• ev.type: EV_KEY

  • ev.code: KEY_*, key identifier; see complete list in /usr/include/linux/input.h

  • ev.value: 0 if key release, 1 if key press, 2 if autorepeat keypress

See Documentation/input/input.txt in the Linux kernel sources for further details.

The named constants in /usr/include/linux/input.h are quite stable, because it is a kernel-userspace interface, and the kernel developers try very hard to maintain compatibility. (That is, you can expect there to be new codes every now and then, but existing codes rarely change.)

  • Excellent! I had been glancing at the documentation you mentioned, but didn't want to delve much further in case I was looking in the wrong place. Great snippets and explanation! Testing the code you gave me works just the way I needed it to! – Senkwich Jan 6 '14 at 20:31
  • On my system I have to be super-user in order to access the keyboard device. Is there any other way? Also my console is echoing the output to the screen. Which way is recommended to avoid the echoing? – muman Aug 21 '15 at 1:13
  • 1
    @muman: Well, you can add an udev rule to change the ownership and mode of the device. You definitely do NOT want input devices to be readable by everyone, because that'd make eavesdropping really easy. Normally, the input handling process/daemon is run with superuser privileges; with unprivileged helper utilities to communicate with it. Basic Unix design, in other words. – Nominal Animal Aug 21 '15 at 17:20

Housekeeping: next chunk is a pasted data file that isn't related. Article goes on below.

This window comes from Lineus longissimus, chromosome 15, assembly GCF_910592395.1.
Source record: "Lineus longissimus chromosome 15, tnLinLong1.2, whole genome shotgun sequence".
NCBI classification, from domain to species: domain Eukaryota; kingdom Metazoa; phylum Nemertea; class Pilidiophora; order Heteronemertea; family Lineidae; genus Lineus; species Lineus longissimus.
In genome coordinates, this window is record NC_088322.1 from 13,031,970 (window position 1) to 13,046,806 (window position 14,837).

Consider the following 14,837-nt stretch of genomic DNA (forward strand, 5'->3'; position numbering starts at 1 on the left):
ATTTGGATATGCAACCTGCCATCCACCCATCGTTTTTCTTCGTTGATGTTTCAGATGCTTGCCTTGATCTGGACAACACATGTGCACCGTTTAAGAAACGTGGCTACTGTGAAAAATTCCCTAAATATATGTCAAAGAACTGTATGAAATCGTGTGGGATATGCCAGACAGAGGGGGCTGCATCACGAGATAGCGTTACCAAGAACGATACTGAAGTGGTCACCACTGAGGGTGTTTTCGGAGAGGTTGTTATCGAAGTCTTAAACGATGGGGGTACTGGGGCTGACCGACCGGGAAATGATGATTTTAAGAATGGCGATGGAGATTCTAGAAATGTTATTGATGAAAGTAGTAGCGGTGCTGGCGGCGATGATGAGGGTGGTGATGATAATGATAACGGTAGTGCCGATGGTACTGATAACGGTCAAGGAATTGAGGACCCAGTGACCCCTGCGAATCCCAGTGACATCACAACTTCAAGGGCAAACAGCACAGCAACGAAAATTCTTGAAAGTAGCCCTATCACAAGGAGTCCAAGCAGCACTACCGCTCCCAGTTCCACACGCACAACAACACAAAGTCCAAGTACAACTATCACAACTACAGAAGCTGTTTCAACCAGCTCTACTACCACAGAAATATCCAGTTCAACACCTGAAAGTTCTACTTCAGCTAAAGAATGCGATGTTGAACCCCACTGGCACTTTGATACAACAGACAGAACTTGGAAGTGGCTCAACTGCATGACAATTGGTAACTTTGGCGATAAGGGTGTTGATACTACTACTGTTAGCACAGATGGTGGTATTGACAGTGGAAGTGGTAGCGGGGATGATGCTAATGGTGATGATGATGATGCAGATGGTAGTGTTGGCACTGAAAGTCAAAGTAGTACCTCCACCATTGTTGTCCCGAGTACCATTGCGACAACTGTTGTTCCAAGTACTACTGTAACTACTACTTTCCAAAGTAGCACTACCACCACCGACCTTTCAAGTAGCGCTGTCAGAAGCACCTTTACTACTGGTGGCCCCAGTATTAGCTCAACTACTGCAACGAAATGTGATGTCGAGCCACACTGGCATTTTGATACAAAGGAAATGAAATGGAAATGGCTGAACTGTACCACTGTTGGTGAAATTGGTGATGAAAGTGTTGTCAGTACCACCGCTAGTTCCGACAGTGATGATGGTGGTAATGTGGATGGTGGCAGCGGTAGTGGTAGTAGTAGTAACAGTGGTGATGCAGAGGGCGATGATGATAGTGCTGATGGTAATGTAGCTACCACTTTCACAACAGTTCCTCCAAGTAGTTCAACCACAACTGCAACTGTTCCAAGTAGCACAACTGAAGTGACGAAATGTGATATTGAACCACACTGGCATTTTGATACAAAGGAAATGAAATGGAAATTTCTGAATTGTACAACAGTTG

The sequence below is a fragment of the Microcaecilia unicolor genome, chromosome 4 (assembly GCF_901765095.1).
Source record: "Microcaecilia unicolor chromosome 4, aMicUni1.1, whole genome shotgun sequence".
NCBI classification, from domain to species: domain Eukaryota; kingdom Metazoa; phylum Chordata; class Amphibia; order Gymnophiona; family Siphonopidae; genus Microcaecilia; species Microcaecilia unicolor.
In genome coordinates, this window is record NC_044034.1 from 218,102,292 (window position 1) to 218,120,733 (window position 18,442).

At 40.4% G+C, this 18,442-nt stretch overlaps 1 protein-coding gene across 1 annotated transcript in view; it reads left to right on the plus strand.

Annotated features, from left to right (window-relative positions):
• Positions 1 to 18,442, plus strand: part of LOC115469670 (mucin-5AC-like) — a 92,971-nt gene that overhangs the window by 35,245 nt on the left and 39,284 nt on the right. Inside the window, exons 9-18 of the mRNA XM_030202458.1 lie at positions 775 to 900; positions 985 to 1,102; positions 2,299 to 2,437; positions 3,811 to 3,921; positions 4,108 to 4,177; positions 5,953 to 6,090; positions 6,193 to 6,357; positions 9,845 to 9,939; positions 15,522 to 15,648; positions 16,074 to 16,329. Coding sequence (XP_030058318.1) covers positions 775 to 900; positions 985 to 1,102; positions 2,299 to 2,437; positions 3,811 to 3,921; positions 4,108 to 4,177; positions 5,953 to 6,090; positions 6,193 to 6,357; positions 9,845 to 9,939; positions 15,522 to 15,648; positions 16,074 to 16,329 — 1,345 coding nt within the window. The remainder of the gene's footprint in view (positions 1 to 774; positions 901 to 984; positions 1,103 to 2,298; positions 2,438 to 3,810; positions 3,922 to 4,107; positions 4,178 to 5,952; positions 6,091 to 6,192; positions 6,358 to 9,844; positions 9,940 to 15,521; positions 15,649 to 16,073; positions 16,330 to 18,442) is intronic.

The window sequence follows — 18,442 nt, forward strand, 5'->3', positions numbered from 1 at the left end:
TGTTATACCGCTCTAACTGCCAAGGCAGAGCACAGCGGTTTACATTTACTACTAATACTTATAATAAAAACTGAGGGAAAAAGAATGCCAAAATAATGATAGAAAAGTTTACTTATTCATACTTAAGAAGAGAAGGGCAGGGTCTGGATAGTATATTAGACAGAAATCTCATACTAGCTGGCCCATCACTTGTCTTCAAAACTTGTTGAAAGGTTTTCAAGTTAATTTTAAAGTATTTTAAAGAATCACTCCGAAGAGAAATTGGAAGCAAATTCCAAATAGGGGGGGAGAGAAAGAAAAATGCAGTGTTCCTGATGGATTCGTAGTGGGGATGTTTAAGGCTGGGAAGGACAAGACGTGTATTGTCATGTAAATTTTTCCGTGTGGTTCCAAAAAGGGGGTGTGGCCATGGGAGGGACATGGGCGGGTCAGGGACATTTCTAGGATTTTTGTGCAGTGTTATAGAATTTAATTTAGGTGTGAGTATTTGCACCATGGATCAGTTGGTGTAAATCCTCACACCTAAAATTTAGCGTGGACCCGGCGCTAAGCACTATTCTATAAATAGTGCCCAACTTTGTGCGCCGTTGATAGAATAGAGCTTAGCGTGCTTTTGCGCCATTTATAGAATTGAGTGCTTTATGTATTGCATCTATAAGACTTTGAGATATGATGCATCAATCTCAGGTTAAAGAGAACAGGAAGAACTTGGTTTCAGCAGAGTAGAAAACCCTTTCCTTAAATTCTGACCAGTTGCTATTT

• 3
    @muman: You can grab (ioctl(fd, EVIOCGRAB, 1)) the input event device to consume the keypresses (grab them, instead of just observing them). See my example here, especially the barcode_open() function. You can reinsert any keypresses using the uinput device (but that needs privileges, too, for obvious security reasons). – Nominal Animal Aug 21 '15 at 17:21

Your Answer

 

By clicking "Post Your Answer", you acknowledge that you have read our updated terms of service, privacy policy and cookie policy, and that your continued use of the website is subject to these policies.

Not the answer you're looking for? Browse other questions tagged or ask your own question.